New ‘stalking’ offences introduced

15 January 2014

On 25th November 2012 a law was brought into force to create new offences of 'stalking'.  The new law creates three new offences of 'stalking', 'stalking involving fear of violence' and 'stalking involving serious alarm or distress'.

The closest existing legislation is that which relates to offences of harassment but the new legislation recognises that stalking has now been seen to be a specific crime separate from harassment.  The new offences have the same maximum sentence as the two different types of harassment currently on the statute books, but it is perhaps likely that the CPS will be under pressure to use the new stalking offences rather than harassment wherever possible.  Conversely it is perhaps the situation that those charged might be more willing to plead guilty to a harassment offence rather then a charge of stalking, as it may be anticipated that 'stalking' is likely to carry a greater social stigma then harassment. 

In relation to the new stalking offences the prosecution have a greater burden in proving the offences.  They have to prove the same elements as those relating to charges of harassment but with the extra burden of proving that the conduct complained off amounted to 'stalking'. 

The legislation sets out examples of acts or omissions which would potentially be considered to be associated with stalking as follows:-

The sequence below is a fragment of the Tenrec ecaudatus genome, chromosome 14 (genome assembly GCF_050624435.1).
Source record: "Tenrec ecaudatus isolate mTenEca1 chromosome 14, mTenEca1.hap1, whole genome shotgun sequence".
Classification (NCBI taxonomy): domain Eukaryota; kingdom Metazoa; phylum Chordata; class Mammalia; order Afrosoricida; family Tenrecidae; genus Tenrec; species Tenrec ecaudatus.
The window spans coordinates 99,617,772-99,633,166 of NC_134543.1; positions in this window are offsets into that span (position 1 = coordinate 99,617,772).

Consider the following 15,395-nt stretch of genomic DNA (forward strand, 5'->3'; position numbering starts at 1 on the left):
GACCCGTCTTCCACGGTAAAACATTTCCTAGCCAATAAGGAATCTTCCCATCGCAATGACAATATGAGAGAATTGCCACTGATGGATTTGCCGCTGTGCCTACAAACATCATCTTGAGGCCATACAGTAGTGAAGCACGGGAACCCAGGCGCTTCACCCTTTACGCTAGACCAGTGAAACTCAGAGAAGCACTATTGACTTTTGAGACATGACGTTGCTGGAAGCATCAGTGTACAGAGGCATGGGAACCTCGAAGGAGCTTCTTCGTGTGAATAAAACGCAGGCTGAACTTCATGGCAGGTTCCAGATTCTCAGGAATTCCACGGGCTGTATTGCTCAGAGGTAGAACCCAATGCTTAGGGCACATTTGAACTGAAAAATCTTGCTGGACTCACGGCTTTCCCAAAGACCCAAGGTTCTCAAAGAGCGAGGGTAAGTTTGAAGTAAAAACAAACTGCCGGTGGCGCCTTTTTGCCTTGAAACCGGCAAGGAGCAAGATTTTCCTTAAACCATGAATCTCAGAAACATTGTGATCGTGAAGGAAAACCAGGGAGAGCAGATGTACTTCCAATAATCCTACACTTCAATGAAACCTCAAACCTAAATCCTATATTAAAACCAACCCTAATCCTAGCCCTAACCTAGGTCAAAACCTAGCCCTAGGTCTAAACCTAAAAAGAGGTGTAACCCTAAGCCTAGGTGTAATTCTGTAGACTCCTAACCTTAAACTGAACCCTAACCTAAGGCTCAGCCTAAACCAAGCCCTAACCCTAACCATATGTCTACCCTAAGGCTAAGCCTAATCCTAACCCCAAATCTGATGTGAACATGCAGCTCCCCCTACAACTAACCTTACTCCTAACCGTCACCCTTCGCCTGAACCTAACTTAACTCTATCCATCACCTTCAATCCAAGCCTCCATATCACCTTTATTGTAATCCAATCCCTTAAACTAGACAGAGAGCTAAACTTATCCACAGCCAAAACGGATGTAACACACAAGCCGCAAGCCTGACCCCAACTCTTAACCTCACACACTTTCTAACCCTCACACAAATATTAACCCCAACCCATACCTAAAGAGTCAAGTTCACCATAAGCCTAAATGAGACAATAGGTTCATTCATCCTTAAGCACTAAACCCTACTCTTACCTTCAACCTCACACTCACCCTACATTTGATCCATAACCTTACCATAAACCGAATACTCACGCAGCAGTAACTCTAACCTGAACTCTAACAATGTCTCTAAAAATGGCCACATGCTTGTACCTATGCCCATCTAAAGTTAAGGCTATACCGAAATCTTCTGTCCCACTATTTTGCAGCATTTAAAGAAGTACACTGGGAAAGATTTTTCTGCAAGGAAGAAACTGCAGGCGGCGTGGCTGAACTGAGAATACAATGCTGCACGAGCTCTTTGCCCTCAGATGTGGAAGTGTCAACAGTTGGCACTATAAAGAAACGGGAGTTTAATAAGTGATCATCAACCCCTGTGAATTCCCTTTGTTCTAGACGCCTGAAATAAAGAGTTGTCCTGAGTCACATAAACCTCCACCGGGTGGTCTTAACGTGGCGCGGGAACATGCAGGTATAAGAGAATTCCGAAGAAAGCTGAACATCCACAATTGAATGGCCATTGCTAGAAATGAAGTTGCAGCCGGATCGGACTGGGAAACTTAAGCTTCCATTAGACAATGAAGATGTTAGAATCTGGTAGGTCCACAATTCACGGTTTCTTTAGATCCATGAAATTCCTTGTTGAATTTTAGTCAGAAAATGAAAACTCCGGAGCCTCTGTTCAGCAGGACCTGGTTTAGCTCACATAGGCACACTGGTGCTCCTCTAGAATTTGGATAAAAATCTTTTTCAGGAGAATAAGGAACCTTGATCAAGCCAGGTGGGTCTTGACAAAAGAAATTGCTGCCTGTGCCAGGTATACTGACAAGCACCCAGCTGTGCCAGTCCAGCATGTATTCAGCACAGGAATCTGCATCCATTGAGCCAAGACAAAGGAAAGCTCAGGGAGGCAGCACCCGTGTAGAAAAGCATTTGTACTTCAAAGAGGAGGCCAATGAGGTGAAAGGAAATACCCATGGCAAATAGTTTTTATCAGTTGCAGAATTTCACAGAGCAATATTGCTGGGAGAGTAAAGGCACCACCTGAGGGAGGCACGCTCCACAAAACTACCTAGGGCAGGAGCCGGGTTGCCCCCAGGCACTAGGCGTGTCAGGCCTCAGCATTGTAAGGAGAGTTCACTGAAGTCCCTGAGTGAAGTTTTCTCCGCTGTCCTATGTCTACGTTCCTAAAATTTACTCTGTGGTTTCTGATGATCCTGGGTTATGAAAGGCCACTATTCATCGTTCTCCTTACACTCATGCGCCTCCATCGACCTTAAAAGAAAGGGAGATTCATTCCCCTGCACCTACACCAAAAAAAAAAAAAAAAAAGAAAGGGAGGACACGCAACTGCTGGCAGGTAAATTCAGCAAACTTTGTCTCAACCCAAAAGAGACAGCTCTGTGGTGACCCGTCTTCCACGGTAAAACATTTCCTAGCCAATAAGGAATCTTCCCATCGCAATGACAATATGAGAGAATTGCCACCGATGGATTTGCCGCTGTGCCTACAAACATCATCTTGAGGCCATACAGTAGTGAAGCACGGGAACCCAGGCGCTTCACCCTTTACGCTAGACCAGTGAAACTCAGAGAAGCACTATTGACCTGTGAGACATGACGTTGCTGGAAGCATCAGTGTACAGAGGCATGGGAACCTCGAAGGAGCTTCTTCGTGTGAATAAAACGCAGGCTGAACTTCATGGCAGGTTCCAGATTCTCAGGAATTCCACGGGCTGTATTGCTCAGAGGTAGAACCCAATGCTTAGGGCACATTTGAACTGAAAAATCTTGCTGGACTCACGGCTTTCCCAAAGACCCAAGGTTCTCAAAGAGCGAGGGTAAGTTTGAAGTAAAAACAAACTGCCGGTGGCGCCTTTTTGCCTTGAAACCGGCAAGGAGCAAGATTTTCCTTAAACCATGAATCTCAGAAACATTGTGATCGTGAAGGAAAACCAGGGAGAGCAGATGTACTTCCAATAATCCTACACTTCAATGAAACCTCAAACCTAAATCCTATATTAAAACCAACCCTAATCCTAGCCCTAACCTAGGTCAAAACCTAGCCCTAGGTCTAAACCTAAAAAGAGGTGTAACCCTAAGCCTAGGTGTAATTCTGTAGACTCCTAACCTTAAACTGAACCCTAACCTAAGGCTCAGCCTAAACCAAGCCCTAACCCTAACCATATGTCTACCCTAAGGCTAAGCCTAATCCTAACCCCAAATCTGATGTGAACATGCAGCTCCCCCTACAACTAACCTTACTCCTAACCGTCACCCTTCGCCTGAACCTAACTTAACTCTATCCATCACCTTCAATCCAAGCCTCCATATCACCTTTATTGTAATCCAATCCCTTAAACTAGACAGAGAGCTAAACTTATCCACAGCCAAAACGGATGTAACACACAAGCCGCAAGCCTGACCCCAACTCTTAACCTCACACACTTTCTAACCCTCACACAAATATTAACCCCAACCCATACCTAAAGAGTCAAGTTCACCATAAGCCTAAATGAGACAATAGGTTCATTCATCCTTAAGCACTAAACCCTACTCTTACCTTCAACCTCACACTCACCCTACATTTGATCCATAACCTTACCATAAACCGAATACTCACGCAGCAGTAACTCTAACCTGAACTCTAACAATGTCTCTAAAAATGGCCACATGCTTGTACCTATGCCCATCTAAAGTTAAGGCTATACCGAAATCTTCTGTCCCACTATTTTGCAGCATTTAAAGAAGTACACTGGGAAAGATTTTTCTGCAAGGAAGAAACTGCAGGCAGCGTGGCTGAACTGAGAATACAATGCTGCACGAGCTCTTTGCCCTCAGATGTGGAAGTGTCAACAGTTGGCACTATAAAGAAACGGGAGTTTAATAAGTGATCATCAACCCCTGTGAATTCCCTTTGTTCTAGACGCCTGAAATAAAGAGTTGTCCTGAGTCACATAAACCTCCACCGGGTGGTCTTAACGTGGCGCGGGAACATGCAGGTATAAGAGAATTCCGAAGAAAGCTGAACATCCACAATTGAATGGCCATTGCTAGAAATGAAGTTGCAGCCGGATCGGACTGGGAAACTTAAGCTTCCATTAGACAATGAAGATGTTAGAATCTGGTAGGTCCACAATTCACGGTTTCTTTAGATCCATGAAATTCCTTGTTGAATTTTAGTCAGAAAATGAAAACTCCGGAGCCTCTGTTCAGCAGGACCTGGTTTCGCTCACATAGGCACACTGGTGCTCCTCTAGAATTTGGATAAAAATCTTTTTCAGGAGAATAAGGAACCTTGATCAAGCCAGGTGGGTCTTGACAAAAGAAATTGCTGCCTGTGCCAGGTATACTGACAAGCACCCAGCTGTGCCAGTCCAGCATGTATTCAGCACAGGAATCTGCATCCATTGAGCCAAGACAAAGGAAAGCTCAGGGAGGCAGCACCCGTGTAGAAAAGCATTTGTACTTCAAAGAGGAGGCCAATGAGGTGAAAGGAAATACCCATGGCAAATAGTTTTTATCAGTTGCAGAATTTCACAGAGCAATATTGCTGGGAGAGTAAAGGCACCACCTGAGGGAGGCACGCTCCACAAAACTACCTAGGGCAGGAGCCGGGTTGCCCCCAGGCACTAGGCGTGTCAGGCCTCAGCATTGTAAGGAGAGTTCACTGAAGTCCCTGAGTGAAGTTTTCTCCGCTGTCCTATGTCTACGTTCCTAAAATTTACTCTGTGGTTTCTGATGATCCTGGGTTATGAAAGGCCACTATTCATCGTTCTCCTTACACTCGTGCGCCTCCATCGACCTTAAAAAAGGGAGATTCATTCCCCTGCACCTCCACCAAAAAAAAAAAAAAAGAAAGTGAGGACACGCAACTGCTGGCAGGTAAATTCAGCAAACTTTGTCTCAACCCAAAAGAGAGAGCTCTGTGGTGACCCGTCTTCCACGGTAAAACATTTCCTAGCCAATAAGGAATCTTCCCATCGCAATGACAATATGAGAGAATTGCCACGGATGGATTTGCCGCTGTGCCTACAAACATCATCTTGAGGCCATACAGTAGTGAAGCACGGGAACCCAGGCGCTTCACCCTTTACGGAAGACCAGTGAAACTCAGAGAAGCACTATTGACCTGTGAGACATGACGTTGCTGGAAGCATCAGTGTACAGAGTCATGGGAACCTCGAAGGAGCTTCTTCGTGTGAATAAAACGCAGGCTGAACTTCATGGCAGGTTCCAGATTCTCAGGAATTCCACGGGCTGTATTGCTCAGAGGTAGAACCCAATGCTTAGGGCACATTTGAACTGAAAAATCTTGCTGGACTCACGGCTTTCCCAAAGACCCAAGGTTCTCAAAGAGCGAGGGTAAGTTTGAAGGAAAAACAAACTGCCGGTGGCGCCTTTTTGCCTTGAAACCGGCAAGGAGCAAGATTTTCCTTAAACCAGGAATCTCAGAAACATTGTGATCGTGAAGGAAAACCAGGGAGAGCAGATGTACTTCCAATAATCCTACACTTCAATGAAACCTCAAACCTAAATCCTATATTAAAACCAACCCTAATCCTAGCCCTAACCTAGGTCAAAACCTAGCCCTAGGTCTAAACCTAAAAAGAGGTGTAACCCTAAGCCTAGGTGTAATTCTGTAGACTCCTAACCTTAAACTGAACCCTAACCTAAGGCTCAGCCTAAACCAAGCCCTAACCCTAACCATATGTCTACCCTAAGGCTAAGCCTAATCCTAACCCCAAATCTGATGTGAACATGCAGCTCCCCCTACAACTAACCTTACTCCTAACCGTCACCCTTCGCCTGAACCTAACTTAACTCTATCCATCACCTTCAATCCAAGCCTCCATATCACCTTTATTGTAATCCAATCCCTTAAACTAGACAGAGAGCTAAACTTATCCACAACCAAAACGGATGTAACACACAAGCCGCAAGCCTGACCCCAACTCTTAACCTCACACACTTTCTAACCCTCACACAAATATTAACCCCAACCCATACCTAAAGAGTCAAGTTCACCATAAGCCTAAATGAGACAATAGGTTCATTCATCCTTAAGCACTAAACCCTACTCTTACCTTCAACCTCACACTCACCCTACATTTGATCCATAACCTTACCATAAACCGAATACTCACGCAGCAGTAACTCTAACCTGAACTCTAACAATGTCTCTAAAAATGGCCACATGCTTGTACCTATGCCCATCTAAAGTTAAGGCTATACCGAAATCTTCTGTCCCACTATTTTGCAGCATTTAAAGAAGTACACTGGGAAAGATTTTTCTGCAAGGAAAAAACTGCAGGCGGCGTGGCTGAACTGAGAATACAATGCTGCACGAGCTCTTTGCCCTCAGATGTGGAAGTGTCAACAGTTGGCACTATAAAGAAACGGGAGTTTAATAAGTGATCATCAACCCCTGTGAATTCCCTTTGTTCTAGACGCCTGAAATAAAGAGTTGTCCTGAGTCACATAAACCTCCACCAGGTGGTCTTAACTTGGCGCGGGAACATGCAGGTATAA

• Following a person.
  • Contact, or attempting to contact, a person by any means.
  • Publishing any statement or other material relating or purporting to relate to a person, or purporting to originate from a person.
  • Monitoring the use by a person of the internet, email or any other form of electronic communication.
  • Loitering in any place (whether public or private).
  • Interfering with any property in the possession of a person.
  • Watching or spying on a person.

This list should not be taken as exhaustive as the wording of the relevant legislation makes it clear that it is not.  It will therefore be the job of the courts to look at the various acts complained of and decide whether in the particular circumstances of the case under consideration, they constitute stalking.

Jeremy Browne, the Lib Dem crime prevention minister stated that it is estimated that 1 in 6 women is pursued by a stalker at some stage in their life.  He says the new offences will make it "clear" that stalking will be prosecuted by police.  He said "it is the sort of offence that people can sometimes brush under the carpet, not be aware of.  It is something that has been trivialised in the past as just people, mainly women, being a bit bothered but nothing to worry about too much.  But we are saying it is a serious offence."

Scotland brought in similar laws 2 years ago and Mr Browne that there was some evidence that making stalking a specific offence helps convict more people.

It is believed that around 120,000 women are stalked each year but only half of the incidents lead to a reported crime and only 1 in 50 incidents leads to a conviction.